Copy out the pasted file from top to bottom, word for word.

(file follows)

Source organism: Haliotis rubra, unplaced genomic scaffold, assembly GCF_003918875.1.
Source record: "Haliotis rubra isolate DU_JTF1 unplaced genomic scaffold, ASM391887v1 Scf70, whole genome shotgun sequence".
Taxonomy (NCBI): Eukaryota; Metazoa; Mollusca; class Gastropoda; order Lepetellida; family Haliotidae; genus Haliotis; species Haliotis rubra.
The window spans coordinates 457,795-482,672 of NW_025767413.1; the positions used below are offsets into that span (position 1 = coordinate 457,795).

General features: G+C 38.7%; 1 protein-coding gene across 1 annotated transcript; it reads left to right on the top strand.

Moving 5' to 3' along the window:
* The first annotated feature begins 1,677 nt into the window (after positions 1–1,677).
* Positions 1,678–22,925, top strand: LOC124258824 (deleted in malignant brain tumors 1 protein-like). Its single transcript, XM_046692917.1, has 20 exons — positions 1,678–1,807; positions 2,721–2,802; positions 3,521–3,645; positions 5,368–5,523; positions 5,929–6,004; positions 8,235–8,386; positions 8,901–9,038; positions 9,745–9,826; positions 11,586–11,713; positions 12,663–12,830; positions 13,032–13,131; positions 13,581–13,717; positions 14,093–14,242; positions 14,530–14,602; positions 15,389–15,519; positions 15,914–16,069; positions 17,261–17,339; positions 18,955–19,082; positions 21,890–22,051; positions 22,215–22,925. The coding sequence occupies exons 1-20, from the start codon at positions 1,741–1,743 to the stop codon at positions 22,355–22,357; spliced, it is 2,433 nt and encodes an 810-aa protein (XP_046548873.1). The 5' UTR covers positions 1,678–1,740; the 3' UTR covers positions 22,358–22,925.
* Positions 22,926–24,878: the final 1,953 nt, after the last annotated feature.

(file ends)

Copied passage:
Source organism: Haliotis rubra, unplaced genomic scaffold, assembly GCF_003918875.1.
Source record: "Haliotis rubra isolate DU_JTF1 unplaced genomic scaffold, ASM391887v1 Scf70, whole genome shotgun sequence".
Taxonomy (NCBI): Eukaryota; Metazoa; Mollusca; class Gastropoda; order Lepetellida; family Haliotidae; genus Haliotis; species Haliotis rubra.
The window spans coordinates 457,795-482,672 of NW_025767413.1; the positions used below are offsets into that span (position 1 = coordinate 457,795).

General features: G+C 38.7%; 1 protein-coding gene across 1 annotated transcript; it reads left to right on the top strand.

Moving 5' to 3' along the window:
* The first annotated feature begins 1,677 nt into the window (after positions 1–1,677).
* Positions 1,678–22,925, top strand: LOC124258824 (deleted in malignant brain tumors 1 protein-like). Its single transcript, XM_046692917.1, has 20 exons — positions 1,678–1,807; positions 2,721–2,802; positions 3,521–3,645; positions 5,368–5,523; positions 5,929–6,004; positions 8,235–8,386; positions 8,901–9,038; positions 9,745–9,826; positions 11,586–11,713; positions 12,663–12,830; positions 13,032–13,131; positions 13,581–13,717; positions 14,093–14,242; positions 14,530–14,602; positions 15,389–15,519; positions 15,914–16,069; positions 17,261–17,339; positions 18,955–19,082; positions 21,890–22,051; positions 22,215–22,925. The coding sequence occupies exons 1-20, from the start codon at positions 1,741–1,743 to the stop codon at positions 22,355–22,357; spliced, it is 2,433 nt and encodes an 810-aa protein (XP_046548873.1). The 5' UTR covers positions 1,678–1,740; the 3' UTR covers positions 22,358–22,925.
* Positions 22,926–24,878: the final 1,953 nt, after the last annotated feature.